Looking at the social, emotional and academic needs of your child

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teacherchild_morneaushepell_socialmediaTeachers are required to not only teach and report on academic achievement – they are also required to do the same regarding your child’s social and emotional intelligence. Teachers assess, evaluate and report on achievement of curriculum expectations and on the demonstration of learning skills and work habits. In order to do this, they also must teach and encourage students to develop healthy social and emotional intelligence in all curriculum strands and expectations.

Social and emotional intelligence

Developing social and emotional intelligence is critically important when considering the overall student achievement.

As a student moves through grades 1 – 12 they develop, then consolidate these skills. The development of these social and emotional skills is strengthened through the achievement of curriculum expectations. Teachers work to help students develop a positive sense of self, increase their capacity for using coping skills, develop and maintain healthy relationships, and use critical and creative thinking processes.

Students must learn how to use both emotional and cognitive intelligence at the same time within their learning environments. Students may be able to demonstrate these skills by making empathetic choices, engaging in creative problem solving, building a capacity for resilience and demonstrating leadership and integrity. Teachers are expected to work with their students to help them develop learning skills and work habits that are both achievable and measurable.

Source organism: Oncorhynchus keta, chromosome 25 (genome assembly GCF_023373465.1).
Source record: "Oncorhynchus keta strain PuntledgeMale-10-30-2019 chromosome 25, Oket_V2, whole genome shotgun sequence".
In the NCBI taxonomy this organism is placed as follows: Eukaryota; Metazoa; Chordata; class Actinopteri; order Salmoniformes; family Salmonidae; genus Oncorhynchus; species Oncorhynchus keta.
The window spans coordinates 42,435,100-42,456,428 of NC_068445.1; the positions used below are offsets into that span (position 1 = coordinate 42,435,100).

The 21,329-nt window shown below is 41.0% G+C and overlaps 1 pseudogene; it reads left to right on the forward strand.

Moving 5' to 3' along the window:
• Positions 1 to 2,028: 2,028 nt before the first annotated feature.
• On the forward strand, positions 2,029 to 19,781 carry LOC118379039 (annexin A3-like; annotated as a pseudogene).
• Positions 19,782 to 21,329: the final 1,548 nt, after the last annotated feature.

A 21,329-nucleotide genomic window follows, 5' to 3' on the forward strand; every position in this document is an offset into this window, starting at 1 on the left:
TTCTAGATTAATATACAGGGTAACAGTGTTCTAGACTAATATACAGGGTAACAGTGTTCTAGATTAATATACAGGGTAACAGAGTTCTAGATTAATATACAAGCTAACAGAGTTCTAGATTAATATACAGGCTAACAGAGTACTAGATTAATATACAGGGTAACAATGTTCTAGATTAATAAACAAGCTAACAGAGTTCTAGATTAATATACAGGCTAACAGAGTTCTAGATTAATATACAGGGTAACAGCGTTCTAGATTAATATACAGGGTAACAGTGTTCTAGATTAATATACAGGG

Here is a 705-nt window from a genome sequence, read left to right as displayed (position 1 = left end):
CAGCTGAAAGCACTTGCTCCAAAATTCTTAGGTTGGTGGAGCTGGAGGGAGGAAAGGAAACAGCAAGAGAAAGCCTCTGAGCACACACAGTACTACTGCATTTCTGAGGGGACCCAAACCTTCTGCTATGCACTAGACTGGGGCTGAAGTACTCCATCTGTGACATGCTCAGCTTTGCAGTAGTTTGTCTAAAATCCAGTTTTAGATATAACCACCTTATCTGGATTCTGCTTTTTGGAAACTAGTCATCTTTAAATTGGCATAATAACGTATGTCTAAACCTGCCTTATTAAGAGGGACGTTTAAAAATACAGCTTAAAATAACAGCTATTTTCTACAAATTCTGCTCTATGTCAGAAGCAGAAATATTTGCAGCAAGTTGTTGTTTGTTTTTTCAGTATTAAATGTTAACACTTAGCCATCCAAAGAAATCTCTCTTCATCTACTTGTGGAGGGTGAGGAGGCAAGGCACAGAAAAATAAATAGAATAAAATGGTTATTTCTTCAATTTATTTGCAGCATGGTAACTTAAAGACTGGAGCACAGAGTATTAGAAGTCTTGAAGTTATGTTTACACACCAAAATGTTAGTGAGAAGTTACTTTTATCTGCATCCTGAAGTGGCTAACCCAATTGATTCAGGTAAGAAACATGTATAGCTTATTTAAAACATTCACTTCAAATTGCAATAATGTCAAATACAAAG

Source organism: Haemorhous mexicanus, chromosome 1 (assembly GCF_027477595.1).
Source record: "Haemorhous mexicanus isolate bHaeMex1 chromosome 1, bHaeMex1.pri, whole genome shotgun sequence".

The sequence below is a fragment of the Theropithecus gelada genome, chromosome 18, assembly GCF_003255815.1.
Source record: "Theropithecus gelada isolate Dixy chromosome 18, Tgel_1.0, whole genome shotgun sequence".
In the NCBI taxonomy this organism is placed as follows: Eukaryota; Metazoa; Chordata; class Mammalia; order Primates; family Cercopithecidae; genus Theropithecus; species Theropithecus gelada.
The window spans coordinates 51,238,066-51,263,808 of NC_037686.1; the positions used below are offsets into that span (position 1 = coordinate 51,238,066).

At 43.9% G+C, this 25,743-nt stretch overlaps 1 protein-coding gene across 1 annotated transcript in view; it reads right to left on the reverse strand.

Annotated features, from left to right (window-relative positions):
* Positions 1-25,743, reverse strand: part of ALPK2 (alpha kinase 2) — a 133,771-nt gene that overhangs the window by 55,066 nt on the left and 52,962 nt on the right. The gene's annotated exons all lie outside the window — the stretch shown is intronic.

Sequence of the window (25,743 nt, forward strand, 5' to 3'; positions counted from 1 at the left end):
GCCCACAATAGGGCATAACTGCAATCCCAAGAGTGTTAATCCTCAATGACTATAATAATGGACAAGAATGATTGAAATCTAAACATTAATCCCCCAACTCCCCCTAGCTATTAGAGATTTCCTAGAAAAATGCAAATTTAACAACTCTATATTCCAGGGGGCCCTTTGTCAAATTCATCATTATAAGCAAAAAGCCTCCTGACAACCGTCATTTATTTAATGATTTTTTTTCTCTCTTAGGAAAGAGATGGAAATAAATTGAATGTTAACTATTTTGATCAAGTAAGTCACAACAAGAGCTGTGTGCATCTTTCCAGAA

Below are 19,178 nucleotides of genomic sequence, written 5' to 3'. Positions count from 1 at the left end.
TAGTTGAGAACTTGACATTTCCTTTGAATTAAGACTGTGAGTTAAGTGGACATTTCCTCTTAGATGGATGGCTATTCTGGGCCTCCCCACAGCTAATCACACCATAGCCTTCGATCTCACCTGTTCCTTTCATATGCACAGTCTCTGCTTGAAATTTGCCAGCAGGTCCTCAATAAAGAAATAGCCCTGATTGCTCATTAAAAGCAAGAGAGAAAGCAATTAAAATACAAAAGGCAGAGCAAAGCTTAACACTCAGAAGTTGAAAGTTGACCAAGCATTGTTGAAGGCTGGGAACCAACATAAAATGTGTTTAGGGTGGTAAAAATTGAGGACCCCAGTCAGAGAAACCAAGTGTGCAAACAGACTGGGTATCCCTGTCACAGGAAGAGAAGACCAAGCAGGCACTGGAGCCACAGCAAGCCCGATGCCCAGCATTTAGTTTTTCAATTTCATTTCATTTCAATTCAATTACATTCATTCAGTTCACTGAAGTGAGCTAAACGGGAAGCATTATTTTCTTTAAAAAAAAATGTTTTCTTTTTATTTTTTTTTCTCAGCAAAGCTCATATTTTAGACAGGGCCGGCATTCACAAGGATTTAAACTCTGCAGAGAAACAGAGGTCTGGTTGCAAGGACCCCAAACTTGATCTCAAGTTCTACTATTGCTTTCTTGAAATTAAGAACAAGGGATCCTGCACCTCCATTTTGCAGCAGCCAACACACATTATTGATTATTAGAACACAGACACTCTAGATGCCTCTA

Questions to consider

As health professionals, we often ask the following questions to assess a child’s social and emotional skills in relation to their academic success:

  • How are their social relationships with their peers?
  • Do they have a consistent group of friends?
  • Are they showing empathy to friends and family?
  • Are they feeling positive about their experiences and relationships at school?
  • Do they approach social problems with creative or flexible thinking?
  • Are they able to complete homework with minimal stress and anxiety?
  • How well are they able to manage conflict with their peers?

If, when you consider these questions for your child, you have concerns, it may be time to reach out to your child’s school to explore these areas further. Starting a conversation with your school can help you to find ways to support your child’s emotional and social intelligence and development. Academic struggles and success can sometimes be the main focus in school, so it’s important to bring to light any successes or challenges your child may be having regarding social and emotional skills.

When children struggle with the development of social, emotional and/or academic work and it impacts their success at school and with their peers, it may also be helpful to reach out to professionals beyond the school to obtain additional support and information.

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